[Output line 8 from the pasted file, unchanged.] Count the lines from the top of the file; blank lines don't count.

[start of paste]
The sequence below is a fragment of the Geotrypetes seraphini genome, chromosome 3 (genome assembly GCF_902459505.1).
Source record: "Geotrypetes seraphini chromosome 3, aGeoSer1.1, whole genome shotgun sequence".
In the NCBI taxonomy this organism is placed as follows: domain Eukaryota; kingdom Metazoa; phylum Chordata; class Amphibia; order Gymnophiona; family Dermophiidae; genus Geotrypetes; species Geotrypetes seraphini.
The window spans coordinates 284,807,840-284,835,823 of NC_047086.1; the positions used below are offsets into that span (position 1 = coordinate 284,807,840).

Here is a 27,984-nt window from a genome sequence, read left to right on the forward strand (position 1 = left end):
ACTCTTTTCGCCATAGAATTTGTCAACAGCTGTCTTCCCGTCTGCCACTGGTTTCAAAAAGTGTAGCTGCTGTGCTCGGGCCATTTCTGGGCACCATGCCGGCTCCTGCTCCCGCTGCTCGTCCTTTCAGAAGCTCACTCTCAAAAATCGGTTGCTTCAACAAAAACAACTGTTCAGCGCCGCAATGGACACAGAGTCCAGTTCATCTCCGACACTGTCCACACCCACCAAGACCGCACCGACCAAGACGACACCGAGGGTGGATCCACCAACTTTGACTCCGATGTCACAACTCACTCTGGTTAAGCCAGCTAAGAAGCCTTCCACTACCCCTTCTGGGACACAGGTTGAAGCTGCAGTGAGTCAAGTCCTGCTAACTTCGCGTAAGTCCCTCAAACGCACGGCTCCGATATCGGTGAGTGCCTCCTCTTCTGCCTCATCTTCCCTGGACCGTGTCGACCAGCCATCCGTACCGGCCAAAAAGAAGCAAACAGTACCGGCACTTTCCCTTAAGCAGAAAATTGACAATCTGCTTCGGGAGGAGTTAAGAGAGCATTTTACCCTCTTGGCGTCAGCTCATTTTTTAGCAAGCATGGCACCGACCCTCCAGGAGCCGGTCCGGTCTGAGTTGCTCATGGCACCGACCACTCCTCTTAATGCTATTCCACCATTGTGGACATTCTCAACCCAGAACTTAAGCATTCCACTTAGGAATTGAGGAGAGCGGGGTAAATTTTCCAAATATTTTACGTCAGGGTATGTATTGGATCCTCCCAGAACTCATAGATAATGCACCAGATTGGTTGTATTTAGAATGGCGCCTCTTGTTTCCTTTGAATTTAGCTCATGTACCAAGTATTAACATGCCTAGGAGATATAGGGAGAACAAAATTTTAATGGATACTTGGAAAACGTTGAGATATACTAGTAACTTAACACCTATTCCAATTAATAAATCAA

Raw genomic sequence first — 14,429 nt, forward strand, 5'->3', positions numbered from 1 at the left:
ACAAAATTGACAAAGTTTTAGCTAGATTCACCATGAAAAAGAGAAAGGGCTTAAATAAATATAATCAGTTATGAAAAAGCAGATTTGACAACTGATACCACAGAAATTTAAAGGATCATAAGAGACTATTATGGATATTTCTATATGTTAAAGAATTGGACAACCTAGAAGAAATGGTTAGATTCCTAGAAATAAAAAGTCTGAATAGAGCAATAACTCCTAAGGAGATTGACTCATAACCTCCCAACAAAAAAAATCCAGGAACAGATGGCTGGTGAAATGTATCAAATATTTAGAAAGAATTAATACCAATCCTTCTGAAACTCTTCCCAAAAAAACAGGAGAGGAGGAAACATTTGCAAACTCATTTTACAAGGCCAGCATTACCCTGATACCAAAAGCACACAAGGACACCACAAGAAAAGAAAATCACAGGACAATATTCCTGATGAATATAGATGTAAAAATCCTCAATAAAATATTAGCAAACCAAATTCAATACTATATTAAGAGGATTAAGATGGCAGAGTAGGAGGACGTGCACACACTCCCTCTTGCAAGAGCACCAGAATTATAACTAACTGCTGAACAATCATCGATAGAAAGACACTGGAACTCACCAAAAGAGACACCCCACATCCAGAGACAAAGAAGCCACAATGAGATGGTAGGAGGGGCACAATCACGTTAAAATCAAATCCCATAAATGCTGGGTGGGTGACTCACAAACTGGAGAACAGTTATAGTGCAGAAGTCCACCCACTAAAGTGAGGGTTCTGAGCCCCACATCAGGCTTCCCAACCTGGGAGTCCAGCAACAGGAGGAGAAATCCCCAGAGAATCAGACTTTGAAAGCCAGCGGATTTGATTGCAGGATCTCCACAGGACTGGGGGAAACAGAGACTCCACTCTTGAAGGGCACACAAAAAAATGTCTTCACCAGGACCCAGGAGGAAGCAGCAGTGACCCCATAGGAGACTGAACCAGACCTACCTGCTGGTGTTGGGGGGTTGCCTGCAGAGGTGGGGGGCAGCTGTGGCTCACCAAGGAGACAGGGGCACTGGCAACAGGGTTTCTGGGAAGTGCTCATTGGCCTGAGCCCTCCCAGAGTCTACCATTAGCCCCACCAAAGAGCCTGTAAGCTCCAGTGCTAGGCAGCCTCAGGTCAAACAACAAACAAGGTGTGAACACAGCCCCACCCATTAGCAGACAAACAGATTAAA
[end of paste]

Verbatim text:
ACAAAATTGACAAAGTTTTAGCTAGATTCACCATGAAAAAGAGAAAGGGCTTAAATAAATATAATCAGTTATGAAAAAGCAGATTTGACAACTGATACCACAGAAATTTAAAGGATCATAAGAGACTATTATGGATATTTCTATATGTTAAAGAATTGGACAACCTAGAAGAAATGGTTAGATTCCTAGAAATAAAAAGTCTGAATAGAGCAATAACTCCTAAGGAGATTGACTCATAACCTCCCAACAAAAAAAATCCAGGAACAGATGGCTGGTGAAATGTATCAAATATTTAGAAAGAATTAATACCAATCCTTCTGAAACTCTTCCCAAAAAAACAGGAGAGGAGGAAACATTTGCAAACTCATTTTACAAGGCCAGCATTACCCTGATACCAAAAGCACACAAGGACACCACAAGAAAAGAAAATCACAGGACAATATTCCTGATGAATATAGATGTAAAAATCCTCAATAAAATATTAGCAAACCAAATTCAATACTATATTAAGAGGATTAAGATGGCAGAGTAGGAGGACGTGCACACACTCCCTCTTGCAAGAGCACCAGAATTATAACTAACTGCTGAACAATCATCGATAGAAAGACACTGGAACTCACCAAAAGAGACACCCCACATCCAGAGACAAAGAAGCCACAATGAGATGGTAGGAGGGGCACAATCACGTTAAAATCAAATCCCATAAATGCTGGGTGGGTGACTCACAAACTGGAGAACAGTTATAGTGCAGAAGTCCACCCACTAAAGTGAGGGTTCTGAGCCCCACATCAGGCTTCCCAACCTGGGAGTCCAGCAACAGGAGGAGAAATCCCCAGAGAATCAGACTTTGAAAGCCAGCGGATTTGATTGCAGGATCTCCACAGGACTGGGGGAAACAGAGACTCCACTCTTGAAGGGCACACAAAAAAATGTCTTCACCAGGACCCAGGAGGAAGCAGCAGTGACCCCATAGGAGACTGAACCAGACCTACCTGCTGGTGTTGGGGGGTTGCCTGCAGAGGTGGGGGGCAGCTGTGGCTCACCAAGGAGACAGGGGCACTGGCAACAGGGTTTCTGGGAAGTGCTCATTGGCCTGAGCCCTCCCAGAGTCTACCATTAGCCCCACCAAAGAGCCTGTAAGCTCCAGTGCTAGGCAGCCTCAGGTCAAACAACAAACAAGGTGTGAACACAGCCCCACCCATTAGCAGACAAACAGATTAAA